Like-kind exchanges under I.R.C. § 1031 are considered exempt transactions for income tax purposes. However, the sales and use tax consequences of like-kind exchanges may be a trap for the unwary because guidance and uniformity are lacking among states.
Sales or use tax liability is generally a consideration for 1031 exchanges involving moveable property, such as airplanes, motor-vehicles or construction equipment.
Recently, the Indiana Department of Revenue issued a Letter of Findings on whether use tax should be imposed on a like-kind exchange. Under Indiana law, like-kind exchanges are nontaxable for sales and use tax purposes only for transactions in which a swap or barter of property occurs between two parties and the property exchanged is actually owned by the parties at the time of the exchange agreement.
In this situation, a landfill company executed an equipment trade in which it exchanged a CAT grinder, two CAT 627s (tractor-like vehicles) and cash, for an articulated dump truck. The taxpayer sought a use tax exemption for the exchange for the two CAT 627s.
The department disagreed with this characterization, stating that the property must be “of the same kind of character” in order to qualify for the use tax exemption applicable to like-kind exchanges.
The taxpayer prevailed at the administrative level, after noting that both the CAT 627s and the purchased dump truck were “motorized vehicles used to transport dirt during the operation of the landfill.” Because the transaction met the criteria for a nontaxable like-kind exchange under Indiana law, no use tax was due.
While Indiana exempts like-kind exchange from sales and use tax, the states differ in their approach to taxing or exempting these transactions. For example, Arkansas does not have a specific statutory provision on the sales and use tax consequences of a like-kind exchange. However, Arkansas does have a trade-in statute that deals with similar situations.
Under Arkansas law, no deduction is generally allowed for the value of any trade-in accepted by the seller as a part of the purchase price. The gross proceeds includes the value of all consideration received by the seller. However, the transaction is nontaxable if the traded-in property is subsequently sold and the property was accepted as a trade-in on the sale of other tangible personal property, and if the gross receipts tax was paid on the total consideration for the sale of the other tangible personal property without any deduction or credit for the value of the trade-in.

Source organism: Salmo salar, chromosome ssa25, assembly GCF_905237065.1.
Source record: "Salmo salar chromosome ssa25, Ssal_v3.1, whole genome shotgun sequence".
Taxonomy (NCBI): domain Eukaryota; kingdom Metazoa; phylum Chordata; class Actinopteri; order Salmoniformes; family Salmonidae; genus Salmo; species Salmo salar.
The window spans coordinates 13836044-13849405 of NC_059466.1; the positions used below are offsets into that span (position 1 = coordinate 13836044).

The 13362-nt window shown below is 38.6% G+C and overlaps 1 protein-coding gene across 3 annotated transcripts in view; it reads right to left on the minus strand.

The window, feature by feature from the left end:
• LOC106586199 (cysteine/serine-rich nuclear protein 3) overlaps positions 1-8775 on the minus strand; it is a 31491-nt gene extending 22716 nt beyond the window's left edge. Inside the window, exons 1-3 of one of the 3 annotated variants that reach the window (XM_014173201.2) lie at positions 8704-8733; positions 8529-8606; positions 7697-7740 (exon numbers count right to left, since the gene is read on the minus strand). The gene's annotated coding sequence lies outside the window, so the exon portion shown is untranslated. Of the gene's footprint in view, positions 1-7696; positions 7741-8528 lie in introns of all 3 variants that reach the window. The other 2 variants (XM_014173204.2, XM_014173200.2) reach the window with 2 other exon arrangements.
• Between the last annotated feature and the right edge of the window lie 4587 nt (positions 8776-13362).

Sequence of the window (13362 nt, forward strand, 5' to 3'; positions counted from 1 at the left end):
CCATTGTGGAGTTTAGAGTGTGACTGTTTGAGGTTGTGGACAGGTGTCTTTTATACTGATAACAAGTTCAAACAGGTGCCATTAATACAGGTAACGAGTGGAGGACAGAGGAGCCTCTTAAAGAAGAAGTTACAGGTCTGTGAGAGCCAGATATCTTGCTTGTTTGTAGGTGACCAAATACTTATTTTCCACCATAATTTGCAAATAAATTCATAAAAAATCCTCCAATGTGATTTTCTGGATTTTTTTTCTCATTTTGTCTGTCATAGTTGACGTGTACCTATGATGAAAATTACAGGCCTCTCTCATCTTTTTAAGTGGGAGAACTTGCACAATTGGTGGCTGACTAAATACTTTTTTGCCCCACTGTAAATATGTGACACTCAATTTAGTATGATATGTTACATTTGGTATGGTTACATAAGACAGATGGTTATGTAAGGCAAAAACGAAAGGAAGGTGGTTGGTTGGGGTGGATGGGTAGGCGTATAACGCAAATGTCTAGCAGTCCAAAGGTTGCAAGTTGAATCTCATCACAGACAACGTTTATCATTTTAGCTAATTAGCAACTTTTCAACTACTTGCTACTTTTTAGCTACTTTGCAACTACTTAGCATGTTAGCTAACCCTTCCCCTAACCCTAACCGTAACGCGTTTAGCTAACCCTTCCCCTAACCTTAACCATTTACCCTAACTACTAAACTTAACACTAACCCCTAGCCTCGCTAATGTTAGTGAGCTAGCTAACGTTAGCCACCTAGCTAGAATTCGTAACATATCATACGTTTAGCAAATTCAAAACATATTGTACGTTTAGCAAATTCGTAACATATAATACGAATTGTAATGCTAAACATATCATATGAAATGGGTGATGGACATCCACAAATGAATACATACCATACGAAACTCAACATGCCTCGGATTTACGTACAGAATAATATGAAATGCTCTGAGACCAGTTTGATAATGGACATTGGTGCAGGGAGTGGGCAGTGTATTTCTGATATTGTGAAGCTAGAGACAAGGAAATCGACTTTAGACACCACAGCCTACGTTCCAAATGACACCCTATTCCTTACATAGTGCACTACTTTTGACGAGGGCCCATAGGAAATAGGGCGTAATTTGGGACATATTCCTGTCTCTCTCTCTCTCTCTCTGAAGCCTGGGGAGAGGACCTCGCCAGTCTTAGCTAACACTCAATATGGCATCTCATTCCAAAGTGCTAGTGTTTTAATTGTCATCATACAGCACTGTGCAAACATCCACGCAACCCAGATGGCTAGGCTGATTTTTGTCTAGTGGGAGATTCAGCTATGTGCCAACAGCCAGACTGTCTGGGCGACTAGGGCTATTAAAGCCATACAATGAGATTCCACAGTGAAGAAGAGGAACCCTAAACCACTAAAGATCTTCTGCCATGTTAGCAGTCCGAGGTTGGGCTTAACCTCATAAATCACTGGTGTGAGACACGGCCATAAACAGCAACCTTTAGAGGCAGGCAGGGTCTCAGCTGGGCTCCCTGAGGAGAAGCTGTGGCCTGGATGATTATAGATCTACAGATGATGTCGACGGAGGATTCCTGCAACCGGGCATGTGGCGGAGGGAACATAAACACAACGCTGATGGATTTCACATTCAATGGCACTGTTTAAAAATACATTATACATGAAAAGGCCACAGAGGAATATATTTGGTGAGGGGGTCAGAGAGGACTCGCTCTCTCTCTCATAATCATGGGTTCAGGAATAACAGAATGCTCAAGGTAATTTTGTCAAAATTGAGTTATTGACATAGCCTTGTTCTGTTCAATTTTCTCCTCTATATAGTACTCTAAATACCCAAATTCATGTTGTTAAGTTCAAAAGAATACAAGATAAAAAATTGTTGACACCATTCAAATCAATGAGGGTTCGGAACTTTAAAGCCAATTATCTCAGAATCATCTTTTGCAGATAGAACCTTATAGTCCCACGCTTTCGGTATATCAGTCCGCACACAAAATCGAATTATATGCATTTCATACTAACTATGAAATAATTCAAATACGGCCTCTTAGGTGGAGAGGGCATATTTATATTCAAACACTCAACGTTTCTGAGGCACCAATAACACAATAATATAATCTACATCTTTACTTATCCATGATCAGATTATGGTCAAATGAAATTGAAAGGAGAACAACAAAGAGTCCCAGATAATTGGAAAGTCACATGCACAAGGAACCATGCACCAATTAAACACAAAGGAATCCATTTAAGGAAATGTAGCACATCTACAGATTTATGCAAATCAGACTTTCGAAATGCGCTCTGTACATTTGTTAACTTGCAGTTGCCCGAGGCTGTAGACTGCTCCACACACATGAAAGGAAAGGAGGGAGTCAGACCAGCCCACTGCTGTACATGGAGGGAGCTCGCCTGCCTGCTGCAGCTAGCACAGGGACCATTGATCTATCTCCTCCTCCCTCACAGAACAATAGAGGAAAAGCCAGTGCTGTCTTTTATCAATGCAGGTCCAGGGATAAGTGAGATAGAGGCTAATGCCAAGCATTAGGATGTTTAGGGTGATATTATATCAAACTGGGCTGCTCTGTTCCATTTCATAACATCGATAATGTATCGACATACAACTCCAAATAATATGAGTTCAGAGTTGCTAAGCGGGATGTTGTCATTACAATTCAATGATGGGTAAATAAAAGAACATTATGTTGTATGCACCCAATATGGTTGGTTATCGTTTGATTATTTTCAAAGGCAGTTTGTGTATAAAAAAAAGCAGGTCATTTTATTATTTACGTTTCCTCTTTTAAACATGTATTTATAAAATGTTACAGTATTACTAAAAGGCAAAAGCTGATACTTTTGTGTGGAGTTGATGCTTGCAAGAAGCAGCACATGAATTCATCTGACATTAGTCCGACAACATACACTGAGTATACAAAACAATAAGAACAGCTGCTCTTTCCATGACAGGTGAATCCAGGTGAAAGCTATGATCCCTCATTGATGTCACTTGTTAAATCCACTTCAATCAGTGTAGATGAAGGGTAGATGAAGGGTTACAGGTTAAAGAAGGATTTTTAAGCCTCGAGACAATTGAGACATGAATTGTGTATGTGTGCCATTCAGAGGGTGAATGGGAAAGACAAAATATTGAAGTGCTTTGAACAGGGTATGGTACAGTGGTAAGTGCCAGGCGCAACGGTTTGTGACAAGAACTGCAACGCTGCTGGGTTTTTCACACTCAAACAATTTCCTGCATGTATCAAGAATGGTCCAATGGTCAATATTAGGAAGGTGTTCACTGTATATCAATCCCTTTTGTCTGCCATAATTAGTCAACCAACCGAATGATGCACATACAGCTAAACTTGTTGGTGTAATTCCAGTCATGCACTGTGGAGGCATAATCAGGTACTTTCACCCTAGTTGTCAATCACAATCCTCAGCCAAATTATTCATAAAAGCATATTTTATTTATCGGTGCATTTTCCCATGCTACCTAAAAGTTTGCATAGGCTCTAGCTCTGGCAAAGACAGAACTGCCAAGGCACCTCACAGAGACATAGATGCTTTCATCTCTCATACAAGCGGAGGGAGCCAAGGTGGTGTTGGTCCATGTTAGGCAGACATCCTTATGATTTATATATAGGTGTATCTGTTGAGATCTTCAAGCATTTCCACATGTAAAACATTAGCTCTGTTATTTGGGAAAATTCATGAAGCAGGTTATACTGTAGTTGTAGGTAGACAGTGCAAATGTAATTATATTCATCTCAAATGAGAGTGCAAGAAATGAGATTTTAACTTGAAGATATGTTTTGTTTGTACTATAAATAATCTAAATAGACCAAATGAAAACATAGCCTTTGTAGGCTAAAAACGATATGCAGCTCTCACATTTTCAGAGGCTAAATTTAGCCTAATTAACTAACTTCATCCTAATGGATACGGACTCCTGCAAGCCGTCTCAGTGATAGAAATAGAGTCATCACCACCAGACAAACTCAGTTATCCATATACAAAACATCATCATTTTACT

Additionally, Arkansas law provides a special exception for aircrafts , motor vehicles, trailers and semitrailers. If one of these items is traded-in for the purchase of property that is of a like kind, the credit for the trade-in is deductible from the gross receipts subject to tax.
Differing income and sales tax treatment of like-kind exchanges likely arises from the main ideas underlying the levies. The theory behind the federal income tax exemption is that an exchange pursuant to I.R.C. § 1031 is merely a transfer of property; neither party realizes economic gain at the time of transfer to tax as income. But sales taxes are focused mainly on the amount of consideration received on transfer of title or possession in a retail transaction. As a result, the economic gain realized by the parties is not the concern; instead the focus is on the value of the property sold. Why then, do the states differentiate between different types of consideration (cash, cars, or anything else) used as payment to acquire taxable property in a retail setting?
Continue the discussion on Bloomberg BNA’s State Tax Group on LinkedIn : Should the sales and use tax and income tax be aligned on the issue of like-kind exchanges?
For more information about this and other state tax issues, sign up for a free trial of the Bloomberg BNA Premier State Tax Library.
By: Radha Mohan
Follow us on Twitter: @BBNAtax
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